While I know that the Varese factory has (judging by sales over the last couple of years) been working well under capacity, I’m not sure that launching a range of bargain basement hacks in the middle of a pan – European financial crisis is the greatest idea ever. There’s never much money to be made in a race to the bottom, unless Beemer are letting the Italians have those Rotax engines for serious cheap…

    But what else can Husky do? It’s worth noting that here in Europe the 450 thumper competition dirtbike is getting irrelevant – may prefer the smaller thumpers or strokers and the residual value of a 450 is pretty much zero. Likewise the supermoto scene is contracting and buying a SMR449 or 511 for road use is pretty impractical as major engine components are life rated in a few dozen hours. Perhaps the American and Australian markets are big enough to justify the 449 / 511 model range, but are the bikes making any money?

    So, the roadbikes. Who is designing the aesthetics on these things? The Strada (and the Nuda for that matter) are an incoherent mess of random curves, angles and textures. Anonymous piles of parts, with no motif or signature. The Terra has a little of the 449 / 511 about it, but that’s not necessarily a good thing either. 400-odd lbs kerb weight is just too heavy for a single cylinder plodder too and screams of corner cutting in design. Why no 630 style chassis? Or something that apes the drop-dead gorgeous 250 / 310 dirtbikes?

    I guess that there are some people who will buy a bike solely on price, regardless of how fugly it is, but does that generate brand loyalty, or even much cash?

  2. frod04 says:

    if there was an award for Fugliest motorcycle of the year, then the 2012 Husqvarna TR 650 Terra would have no competition for first place. this bike a truly ugly

    Sincerely,

    A rider who is desperate to see a new bike that looks good from HusqHideous.

    from North Haven, CT

  3. Mitch says:

    Depending on the price and the seat height, I could be interested in the Strada. It looks like it could possibly fill the sort of niche the Aprilia Pegaso left, though with admittedly a . . . different style.

    Some people will buy a bike based solely on a price, regardless of its looks, and if the bike shows character and fun beyond the visual, that can generate some loyalty. This one appears to me midway between the dirt bikes and the Nuda’s aggressive, Transformer-like lines, and compromises rarely look striking.

  4. Jonathan says:

    Mitch: “…and compromises rarely look striking.”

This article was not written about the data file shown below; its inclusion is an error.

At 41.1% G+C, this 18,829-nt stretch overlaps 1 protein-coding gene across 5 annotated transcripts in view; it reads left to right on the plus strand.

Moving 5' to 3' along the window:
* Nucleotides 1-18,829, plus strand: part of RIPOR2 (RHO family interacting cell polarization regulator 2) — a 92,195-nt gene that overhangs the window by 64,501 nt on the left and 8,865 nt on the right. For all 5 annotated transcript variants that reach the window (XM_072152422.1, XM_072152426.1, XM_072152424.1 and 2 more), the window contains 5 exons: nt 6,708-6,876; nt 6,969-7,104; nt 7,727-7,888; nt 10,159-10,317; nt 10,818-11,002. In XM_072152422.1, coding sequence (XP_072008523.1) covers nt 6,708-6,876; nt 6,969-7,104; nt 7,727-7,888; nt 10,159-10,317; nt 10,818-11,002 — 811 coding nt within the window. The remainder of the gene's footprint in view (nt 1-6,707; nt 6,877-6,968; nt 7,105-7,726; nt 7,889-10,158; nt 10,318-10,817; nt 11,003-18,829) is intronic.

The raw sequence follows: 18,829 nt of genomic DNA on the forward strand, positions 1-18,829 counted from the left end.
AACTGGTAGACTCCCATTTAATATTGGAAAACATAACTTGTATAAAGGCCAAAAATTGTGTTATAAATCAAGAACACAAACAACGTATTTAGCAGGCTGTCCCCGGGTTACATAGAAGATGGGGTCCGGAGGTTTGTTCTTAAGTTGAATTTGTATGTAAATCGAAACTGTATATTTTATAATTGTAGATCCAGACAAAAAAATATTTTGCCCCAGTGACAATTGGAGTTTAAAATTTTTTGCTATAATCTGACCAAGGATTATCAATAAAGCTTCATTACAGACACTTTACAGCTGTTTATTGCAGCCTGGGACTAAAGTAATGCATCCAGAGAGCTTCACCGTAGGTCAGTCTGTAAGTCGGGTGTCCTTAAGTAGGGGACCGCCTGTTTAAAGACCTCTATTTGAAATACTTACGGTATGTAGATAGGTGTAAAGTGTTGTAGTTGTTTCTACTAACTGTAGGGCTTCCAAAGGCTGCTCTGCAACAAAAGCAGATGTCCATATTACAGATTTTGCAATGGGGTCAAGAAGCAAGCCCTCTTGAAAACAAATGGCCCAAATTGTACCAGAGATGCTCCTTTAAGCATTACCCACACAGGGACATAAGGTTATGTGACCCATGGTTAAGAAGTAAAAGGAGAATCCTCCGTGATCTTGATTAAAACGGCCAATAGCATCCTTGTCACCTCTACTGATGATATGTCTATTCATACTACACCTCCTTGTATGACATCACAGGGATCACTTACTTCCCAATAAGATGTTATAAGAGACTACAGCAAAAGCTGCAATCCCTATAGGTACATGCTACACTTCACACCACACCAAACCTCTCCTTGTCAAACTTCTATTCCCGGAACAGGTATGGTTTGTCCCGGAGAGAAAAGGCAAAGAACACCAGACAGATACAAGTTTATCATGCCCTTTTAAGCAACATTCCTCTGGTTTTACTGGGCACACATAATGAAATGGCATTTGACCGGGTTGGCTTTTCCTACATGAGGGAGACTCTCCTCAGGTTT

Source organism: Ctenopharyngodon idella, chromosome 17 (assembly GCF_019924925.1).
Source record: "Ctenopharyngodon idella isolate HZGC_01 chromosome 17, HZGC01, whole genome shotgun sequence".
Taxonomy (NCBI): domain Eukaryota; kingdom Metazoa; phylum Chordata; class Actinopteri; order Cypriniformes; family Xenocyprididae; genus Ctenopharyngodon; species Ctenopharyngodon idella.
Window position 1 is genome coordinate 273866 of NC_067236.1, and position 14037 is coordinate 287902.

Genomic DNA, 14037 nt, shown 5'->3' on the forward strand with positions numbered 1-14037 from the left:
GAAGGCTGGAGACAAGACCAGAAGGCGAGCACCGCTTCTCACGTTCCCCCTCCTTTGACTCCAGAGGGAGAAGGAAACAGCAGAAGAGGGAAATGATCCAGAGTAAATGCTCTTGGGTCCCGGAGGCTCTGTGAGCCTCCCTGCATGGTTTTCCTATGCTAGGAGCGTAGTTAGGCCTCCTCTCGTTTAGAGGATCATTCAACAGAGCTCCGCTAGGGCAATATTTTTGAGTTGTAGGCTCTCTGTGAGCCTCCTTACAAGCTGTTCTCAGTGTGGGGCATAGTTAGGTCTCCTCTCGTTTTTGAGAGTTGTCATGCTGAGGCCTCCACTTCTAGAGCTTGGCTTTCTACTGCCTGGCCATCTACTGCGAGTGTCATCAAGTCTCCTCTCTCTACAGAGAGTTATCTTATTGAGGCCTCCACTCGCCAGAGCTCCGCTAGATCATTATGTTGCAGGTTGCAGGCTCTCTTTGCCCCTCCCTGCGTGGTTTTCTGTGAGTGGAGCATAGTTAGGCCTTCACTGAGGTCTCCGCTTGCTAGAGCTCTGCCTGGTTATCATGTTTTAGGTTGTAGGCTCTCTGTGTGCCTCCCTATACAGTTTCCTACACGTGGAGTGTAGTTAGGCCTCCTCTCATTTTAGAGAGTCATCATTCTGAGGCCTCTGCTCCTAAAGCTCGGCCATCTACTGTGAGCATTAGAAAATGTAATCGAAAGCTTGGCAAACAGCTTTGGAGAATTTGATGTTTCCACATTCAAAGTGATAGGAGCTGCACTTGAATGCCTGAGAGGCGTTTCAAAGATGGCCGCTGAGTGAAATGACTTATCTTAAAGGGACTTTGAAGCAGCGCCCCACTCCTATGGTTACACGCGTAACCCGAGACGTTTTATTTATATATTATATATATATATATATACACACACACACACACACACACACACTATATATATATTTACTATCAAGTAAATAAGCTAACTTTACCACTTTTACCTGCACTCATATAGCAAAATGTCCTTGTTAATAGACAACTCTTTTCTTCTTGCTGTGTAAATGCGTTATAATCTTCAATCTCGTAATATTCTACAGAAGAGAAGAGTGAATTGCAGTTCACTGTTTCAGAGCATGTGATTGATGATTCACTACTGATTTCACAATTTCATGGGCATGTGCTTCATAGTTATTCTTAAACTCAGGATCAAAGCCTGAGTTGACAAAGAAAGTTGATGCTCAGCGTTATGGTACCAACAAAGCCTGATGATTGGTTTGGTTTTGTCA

Everything is a compromise – that’s why you hire talented designers! Getting the basic proportions right, tidying the details and giving the whole an identity needn’t cost the earth and makes all the difference. As it stands I’m seeing parts bin specials thrown together by accountants and covered with fit-where-they-touch cosmetic parts that don’t complement each other at all.

    The Nuda is IMO nearly there and just needs a few cosmetic detail tweaks: maybe a bronze frame and some attention to the mess of pipes and plastic around the motor – which itself is no thing of beauty and would look better in simple gloss black. A bit of tweaking to the comedy front mudguard and exhaust wouldn’t go amiss either. Did any of the designers of the individual parts actually talk to each other, or even do a mockup before they slung it all together? It doesn’t look like it.

    The 650s are a bit more of a task admittedly – the engine and apallingly naff perimeter frame are not a great starting point. But the designers have somehow managed to give the front end a “wheel on a stick” look, which appears cheap, awkward and unbalanced. No two lines on the body complement each other and close-ups of the engine / footrest area scream “utility”. The tank and lower rad cover don’t even appear to fit together. FFS! It costs nothing to get this stuff right! I’ve seen generators with more design aesthetic.

    And put the Husky crown on the fuel tank!

  5. fazer6 says:

    The “Rotax” 650 has been made in China since the X bikes, which is why BMW is trying to push it into so many bikes–Much more profitable now–But I like that Husky was able to coax another 10hp.

  6. jackie says:

    What an unappealing piece of industrial-design plastic afterbirth that abomination is.

    I do like the red valve covers though…they should keep that.

  7. Terrafly says:

    It’s the right bike for Husky and I’ll buy a Terra. It’s not a dirt bike but it will do 95% what I would do with a dirt bike plus it’s got luggage carrying capacity, ho hack-job welding, gusset nonsense and reinforcements needed. The engines built proof and simple, very efficient, has 200+ mile legs and way more comfort, people need to look at this differently then a dirt bike……because it’s not. It’s much higher quality then a KLR, and it’s low maintenance, not an oil changing problem like most dirt bikes…….perfect if you ask me.

  8. Teddy Pescadero says:

    It is a dashing motorcycle and definitely has an impressive design. I think I can splurge on this if I ever get a bonus.